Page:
since Mao came to power in 1949 and proclaimed “Women hold up half the
sky.” In spite of 74 years of Communist rule, China continues to be a
patriarchal society with domestic violence, work place sexual
harassment and assault in public places against women being widespread
and the system’s response  has remained lackadaisical. On June 10,
2022, at a restaurant in Tangshan, nine gangsters demanded sexual
favours from women diners. They beat up three of them to pulp when
they resisted, with other diners remaining mute spectators. Even as
the whole incident was recorded through ubiquitous surveillance
cameras, the party-controlled media made light of the incident,
calling it a fair fight. The All-China Women’s Federation (ACWF), an
official umbrella organisation “to protect women’s rights and
interests” recognises the derogatory term sheng nü or the “leftover
women”, similar to sheng cai or leftover food. It is defined as women
who are not able to get married till the age of 27 years and the ACWF
called such women “yellowed pearls” advising them to migrate to rural
areas and marry a farmer since an urban man will not marry them!

Male chauvinism is so entrenched in the Chinese Communist Party that
it has been fighting for the last few years what its controlled media
calls a “masculinity crisis.” In 2021, the party brass gave a call to
“prevent the feminization of male youth” and suggested greater
emphasis on sports and physical education. The party diagnosis of the
issue put the blame on there being more female instructors in physical
education and it recommended hiring more male instructors. For the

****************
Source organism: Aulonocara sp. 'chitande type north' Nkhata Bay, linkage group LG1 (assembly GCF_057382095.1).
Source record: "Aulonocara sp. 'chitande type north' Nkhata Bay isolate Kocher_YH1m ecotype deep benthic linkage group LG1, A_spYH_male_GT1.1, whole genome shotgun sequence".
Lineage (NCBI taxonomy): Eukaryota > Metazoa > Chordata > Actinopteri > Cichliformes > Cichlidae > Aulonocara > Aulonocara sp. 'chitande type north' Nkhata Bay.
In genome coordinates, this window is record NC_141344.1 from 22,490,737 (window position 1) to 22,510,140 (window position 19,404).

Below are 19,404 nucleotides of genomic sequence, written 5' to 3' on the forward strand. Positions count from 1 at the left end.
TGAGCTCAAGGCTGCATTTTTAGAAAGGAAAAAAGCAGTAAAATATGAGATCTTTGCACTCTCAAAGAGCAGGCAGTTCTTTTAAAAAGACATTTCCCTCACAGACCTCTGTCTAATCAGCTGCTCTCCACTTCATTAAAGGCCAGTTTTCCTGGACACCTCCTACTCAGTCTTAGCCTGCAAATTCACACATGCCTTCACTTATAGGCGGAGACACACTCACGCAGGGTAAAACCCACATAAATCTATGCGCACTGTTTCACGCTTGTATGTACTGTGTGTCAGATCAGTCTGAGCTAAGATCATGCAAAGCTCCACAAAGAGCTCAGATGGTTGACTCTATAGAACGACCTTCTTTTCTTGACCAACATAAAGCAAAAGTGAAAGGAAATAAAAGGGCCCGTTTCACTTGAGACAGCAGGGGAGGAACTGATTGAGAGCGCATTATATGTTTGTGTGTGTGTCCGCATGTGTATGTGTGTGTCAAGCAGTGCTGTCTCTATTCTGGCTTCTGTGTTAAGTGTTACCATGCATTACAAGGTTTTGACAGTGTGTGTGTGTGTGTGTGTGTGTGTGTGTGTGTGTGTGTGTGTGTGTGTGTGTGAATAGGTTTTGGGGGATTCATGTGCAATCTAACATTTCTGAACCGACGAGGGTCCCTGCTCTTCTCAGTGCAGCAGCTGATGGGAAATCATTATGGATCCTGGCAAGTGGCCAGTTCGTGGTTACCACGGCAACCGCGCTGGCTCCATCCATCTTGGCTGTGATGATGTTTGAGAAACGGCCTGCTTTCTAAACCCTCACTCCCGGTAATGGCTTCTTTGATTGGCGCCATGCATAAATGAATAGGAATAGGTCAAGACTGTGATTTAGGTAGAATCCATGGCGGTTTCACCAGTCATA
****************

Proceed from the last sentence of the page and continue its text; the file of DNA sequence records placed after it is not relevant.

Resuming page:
said feminization, in addition to female teachers, the party blamed
the culture where pop stars with pierced ears influence male students.

Patriarchy and male chauvinism seem to influence language too. One’s
own country is called “motherland” or “fatherland”, the latter being
the favourite coinage of Hitler. On the other hand, in India, there is
a hoary tradition of calling it the former. In the Sanskrit proverb
“Janani janmabhumishcha swargaadapi gariyasi”, the country of birth is
bracketed with the mother who gives birth. In recent times, some
persons have objected to the use of the phrase “Bharat Mata ” in
schools on religious grounds. It may be coincidental that in that
religion’s practice, women’s rights are often curtailed. Putin has
been, of late, using the word Fatherland, while traditionally, the
Russian form was Motherland. As a thumb rule, liberal democracies
promote respect and equality for women and are more likely to use
“motherland”. Theocracies, Dictatorships and totalitarian ideologies
promote patriarchy, a subservient image of women and the use of
“fatherland.” Myanmar is a case in point. Democracy threw up a woman
leader, Aung San Suu kyi. On the other hand, the military dictatorship
has assiduously promoted patriarchy. It is not sheer coincidence that
military rule is always accompanied by credible allegations of rape
and occupying armies have used rape as a tool of war.

Indira Gandhi, Bandaranaike, Golda Meir, Margaret Thatcher, Angela
Merkel and many other women rose to power in democracies and numerous
women broke the glass ceiling in the corporate world. The oppression
of women and the denial of equal opportunity to them seem to be
inseparably linked to the lack of democracy. If democracies want the
seeds of democracy to germinate and thrive in countries like Iran,
Turkey, Saudi Arabia, China and Russia, they should strive to support
women’s rights in these countries.

The writer RN Prasher is a retired IAS officer of Haryana cadre | Personal Opinions